Fed up, Baltimore businesses threaten to withhold city tax revenue unless they get more police
A group of nearly 40 Baltimore businesses signed a letter threatening to withhold tax payments from the city until it improves police and other services.
“When it comes to prostitution, public urination and defecation, as well as the illegal sale and consumption of alcohol and illicit drugs on the streets, we know that these crimes are not as serious as carjackings. , shootings and homicides which have become common, âhe added. the letter reads. “But, as proved last weekend, a culture of lawlessness rarely remains confined to petty crimes and invariably leads to the types of violence and tragedy we witnessed late Saturday night.”
The group of 37 companies sent the letter to Mayor Brandon Scott, City Councilor Zeke Cohen, State Attorney Marilyn Mosby and Police Commissioner Michael Harrison after a violent weekend that led to the shooting of three men in the Fells Point neighborhood where the businesses are located.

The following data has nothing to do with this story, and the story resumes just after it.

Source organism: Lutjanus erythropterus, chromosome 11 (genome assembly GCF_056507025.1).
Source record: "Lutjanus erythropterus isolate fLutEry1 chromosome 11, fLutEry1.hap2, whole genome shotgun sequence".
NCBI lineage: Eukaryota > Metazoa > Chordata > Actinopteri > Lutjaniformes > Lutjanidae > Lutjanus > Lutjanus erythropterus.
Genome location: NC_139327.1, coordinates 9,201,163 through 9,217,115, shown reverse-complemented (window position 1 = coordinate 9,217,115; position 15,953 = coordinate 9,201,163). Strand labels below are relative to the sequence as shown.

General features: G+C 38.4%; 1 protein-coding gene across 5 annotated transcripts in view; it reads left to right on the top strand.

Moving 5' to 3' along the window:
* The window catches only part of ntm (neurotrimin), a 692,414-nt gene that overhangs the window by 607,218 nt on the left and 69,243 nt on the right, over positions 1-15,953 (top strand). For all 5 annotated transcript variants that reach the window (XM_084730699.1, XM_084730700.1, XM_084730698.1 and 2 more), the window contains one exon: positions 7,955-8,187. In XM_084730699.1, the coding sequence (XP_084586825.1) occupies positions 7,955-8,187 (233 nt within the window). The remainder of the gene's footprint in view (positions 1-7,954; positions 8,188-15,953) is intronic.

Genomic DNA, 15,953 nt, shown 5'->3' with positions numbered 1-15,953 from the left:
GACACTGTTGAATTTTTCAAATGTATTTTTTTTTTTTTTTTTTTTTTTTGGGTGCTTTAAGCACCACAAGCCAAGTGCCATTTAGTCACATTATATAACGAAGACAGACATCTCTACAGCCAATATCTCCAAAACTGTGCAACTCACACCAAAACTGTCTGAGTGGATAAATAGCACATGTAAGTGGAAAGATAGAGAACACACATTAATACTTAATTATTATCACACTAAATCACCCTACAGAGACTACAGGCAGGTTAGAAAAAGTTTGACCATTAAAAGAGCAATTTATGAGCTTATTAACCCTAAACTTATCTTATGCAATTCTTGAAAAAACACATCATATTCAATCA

“What is happening in our backyard – the chaos and lawlessness that escalated this weekend into another night of tragic and unspeakable gun violence – has been going on for far too long,” the letter said.
Baltimore was one of the cities that chose to partially cut its police budget in response to the “Defund the Police” movement that spread across the country following the death of George Floyd last year, with the city choose to eliminate $ 22 million of its police budget. But an upsurge in crime has pushed the city to quickly reverse the course, proposing a police budget in 2022 that would be increased by $ 28 million.
Companies are asking them to put funds that were supposed to go to the city in receivership until the city responds to their demands, including garbage pickup, traffic enforcement and ticket office parking. and towing, stopping illegal outdoor alcohol and drug sales, and empowering the city police department to responsibly enforce the law.
The letter argues that Fells Point is “one of Baltimore’s crown jewels,” warning that failure to meet business demands could lead to deterioration of the region.
âFrankly, it’s pathetic that we have to ask for these bases,â the letter said. “But that’s where we are.”
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Original author: Michael lee